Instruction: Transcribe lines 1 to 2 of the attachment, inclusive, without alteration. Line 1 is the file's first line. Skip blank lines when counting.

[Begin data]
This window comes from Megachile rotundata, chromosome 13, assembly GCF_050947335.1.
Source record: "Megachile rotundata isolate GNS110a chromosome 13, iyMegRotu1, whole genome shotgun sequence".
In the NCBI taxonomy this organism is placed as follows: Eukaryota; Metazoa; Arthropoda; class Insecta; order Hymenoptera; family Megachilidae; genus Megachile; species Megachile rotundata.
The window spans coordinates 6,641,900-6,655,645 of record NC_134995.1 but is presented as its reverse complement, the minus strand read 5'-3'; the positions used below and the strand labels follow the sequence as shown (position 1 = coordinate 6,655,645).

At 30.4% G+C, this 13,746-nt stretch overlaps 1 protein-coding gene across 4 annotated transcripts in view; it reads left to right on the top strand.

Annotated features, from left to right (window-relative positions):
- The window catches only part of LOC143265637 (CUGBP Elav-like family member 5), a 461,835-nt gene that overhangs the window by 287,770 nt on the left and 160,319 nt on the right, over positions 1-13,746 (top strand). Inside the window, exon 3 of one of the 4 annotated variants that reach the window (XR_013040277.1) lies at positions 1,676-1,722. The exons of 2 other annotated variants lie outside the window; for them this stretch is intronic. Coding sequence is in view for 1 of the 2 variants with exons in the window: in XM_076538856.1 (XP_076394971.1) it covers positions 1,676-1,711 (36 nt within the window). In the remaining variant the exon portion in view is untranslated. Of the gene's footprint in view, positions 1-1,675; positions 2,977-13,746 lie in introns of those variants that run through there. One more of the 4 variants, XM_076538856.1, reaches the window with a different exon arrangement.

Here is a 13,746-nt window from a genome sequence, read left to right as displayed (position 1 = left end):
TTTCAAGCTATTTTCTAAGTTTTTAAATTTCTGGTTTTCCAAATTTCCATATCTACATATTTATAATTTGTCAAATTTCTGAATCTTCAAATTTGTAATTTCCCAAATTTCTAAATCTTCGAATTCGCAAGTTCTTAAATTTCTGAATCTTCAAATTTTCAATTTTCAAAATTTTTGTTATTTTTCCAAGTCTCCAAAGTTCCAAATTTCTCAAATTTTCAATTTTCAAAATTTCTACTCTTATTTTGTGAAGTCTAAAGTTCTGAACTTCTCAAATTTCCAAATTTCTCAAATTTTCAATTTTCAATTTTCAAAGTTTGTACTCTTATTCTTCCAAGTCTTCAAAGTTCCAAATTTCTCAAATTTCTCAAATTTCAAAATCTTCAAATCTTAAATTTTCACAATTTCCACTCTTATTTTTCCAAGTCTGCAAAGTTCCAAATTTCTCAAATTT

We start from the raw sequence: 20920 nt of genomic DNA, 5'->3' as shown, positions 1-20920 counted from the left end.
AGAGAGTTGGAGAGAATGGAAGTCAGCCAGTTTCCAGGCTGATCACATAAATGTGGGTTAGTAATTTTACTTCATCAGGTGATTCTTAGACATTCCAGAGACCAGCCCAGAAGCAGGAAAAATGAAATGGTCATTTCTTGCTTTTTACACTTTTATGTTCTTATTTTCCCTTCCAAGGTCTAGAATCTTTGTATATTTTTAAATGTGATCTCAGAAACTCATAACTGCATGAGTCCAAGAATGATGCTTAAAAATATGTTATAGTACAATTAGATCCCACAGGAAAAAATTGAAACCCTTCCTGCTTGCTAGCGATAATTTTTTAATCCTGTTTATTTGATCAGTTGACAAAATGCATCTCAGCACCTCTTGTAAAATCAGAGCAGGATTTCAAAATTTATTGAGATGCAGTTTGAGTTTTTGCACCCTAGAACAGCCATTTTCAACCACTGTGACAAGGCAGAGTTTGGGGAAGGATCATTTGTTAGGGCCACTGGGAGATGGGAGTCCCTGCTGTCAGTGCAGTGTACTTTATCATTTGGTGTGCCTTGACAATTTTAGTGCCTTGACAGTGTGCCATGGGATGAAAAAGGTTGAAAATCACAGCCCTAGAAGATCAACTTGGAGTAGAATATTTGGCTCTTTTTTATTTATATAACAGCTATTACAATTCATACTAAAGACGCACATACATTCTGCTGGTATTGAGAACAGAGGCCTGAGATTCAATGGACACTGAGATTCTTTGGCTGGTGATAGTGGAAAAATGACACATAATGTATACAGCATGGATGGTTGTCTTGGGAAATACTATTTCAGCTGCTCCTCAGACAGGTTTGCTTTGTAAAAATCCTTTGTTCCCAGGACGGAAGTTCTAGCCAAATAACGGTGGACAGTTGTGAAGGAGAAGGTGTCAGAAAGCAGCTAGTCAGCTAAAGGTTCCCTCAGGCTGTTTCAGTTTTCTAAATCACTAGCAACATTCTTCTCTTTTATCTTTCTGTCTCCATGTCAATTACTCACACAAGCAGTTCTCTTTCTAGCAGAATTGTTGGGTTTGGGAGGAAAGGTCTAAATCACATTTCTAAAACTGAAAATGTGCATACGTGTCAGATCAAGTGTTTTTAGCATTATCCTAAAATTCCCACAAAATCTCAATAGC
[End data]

This window comes from Megachile rotundata, chromosome 13, assembly GCF_050947335.1.
Source record: "Megachile rotundata isolate GNS110a chromosome 13, iyMegRotu1, whole genome shotgun sequence".